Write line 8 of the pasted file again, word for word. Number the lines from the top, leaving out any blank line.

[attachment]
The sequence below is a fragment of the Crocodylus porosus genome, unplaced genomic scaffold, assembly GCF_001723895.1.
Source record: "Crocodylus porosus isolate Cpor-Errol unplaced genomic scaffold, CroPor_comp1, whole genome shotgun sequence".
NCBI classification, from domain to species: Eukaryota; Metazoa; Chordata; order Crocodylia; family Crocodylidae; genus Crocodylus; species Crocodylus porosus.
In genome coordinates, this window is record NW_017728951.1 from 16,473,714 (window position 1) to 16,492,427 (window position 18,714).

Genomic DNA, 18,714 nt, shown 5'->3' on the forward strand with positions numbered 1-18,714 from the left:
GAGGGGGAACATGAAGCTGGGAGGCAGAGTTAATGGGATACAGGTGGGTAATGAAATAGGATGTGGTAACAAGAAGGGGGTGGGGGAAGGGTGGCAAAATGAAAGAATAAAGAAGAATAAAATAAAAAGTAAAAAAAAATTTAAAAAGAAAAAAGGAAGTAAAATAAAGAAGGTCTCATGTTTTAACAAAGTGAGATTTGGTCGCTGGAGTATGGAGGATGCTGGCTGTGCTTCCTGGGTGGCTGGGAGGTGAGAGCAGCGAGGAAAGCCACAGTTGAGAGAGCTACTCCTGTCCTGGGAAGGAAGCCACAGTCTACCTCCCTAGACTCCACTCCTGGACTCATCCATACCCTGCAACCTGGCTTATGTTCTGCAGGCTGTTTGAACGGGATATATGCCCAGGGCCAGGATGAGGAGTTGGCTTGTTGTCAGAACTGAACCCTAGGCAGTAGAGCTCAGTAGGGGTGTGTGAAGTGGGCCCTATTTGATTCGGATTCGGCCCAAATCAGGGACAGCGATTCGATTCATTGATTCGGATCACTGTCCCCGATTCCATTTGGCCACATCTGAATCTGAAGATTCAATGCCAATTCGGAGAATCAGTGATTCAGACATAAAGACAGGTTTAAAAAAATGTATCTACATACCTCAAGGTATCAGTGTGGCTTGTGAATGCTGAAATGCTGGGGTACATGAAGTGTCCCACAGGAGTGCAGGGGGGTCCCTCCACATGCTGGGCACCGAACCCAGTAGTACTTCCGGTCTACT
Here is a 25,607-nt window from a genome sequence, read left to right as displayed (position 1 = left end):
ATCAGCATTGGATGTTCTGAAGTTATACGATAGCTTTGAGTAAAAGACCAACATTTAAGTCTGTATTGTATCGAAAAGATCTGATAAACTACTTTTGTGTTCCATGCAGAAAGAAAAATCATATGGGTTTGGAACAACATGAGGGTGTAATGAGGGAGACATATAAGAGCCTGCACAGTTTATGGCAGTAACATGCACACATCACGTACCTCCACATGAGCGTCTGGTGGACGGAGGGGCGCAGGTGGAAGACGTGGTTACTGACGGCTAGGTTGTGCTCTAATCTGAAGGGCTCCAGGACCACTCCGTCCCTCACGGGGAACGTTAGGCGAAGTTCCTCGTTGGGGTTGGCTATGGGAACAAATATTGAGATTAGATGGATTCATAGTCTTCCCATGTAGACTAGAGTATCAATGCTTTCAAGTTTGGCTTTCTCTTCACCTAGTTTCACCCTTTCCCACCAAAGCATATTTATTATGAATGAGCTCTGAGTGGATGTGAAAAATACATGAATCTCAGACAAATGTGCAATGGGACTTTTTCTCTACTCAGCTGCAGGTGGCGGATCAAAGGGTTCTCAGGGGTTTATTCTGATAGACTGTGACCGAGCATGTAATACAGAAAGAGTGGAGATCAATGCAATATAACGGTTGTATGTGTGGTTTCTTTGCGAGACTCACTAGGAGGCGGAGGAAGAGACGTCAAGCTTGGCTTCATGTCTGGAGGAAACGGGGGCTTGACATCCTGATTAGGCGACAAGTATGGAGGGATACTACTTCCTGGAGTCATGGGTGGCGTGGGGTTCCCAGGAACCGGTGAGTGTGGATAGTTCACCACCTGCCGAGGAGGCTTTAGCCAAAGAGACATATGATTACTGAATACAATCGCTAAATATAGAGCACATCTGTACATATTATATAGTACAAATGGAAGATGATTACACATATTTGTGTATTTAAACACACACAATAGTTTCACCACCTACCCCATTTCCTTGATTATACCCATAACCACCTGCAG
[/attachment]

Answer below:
ATCAGCATTGGATGTTCTGAAGTTATACGATAGCTTTGAGTAAAAGACCAACATTTAAGTCTGTATTGTATCGAAAAGATCTGATAAACTACTTTTGTGTTCCATGCAGAAAGAAAAATCATATGGGTTTGGAACAACATGAGGGTGTAATGAGGGAGACATATAAGAGCCTGCACAGTTTATGGCAGTAACATGCACACATCACGTACCTCCACATGAGCGTCTGGTGGACGGAGGGGCGCAGGTGGAAGACGTGGTTACTGACGGCTAGGTTGTGCTCTAATCTGAAGGGCTCCAGGACCACTCCGTCCCTCACGGGGAACGTTAGGCGAAGTTCCTCGTTGGGGTTGGCTATGGGAACAAATATTGAGATTAGATGGATTCATAGTCTTCCCATGTAGACTAGAGTATCAATGCTTTCAAGTTTGGCTTTCTCTTCACCTAGTTTCACCCTTTCCCACCAAAGCATATTTATTATGAATGAGCTCTGAGTGGATGTGAAAAATACATGAATCTCAGACAAATGTGCAATGGGACTTTTTCTCTACTCAGCTGCAGGTGGCGGATCAAAGGGTTCTCAGGGGTTTATTCTGATAGACTGTGACCGAGCATGTAATACAGAAAGAGTGGAGATCAATGCAATATAACGGTTGTATGTGTGGTTTCTTTGCGAGACTCACTAGGAGGCGGAGGAAGAGACGTCAAGCTTGGCTTCATGTCTGGAGGAAACGGGGGCTTGACATCCTGATTAGGCGACAAGTATGGAGGGATACTACTTCCTGGAGTCATGGGTGGCGTGGGGTTCCCAGGAACCGGTGAGTGTGGATAGTTCACCACCTGCCGAGGAGGCTTTAGCCAAAGAGACATATGATTACTGAATACAATCGCTAAATATAGAGCACATCTGTACATATTATATAGTACAAATGGAAGATGATTACACATATTTGTGTATTTAAACACACACAATAGTTTCACCACCTACCCCATTTCCTTGATTATACCCATAACCACCTGCAG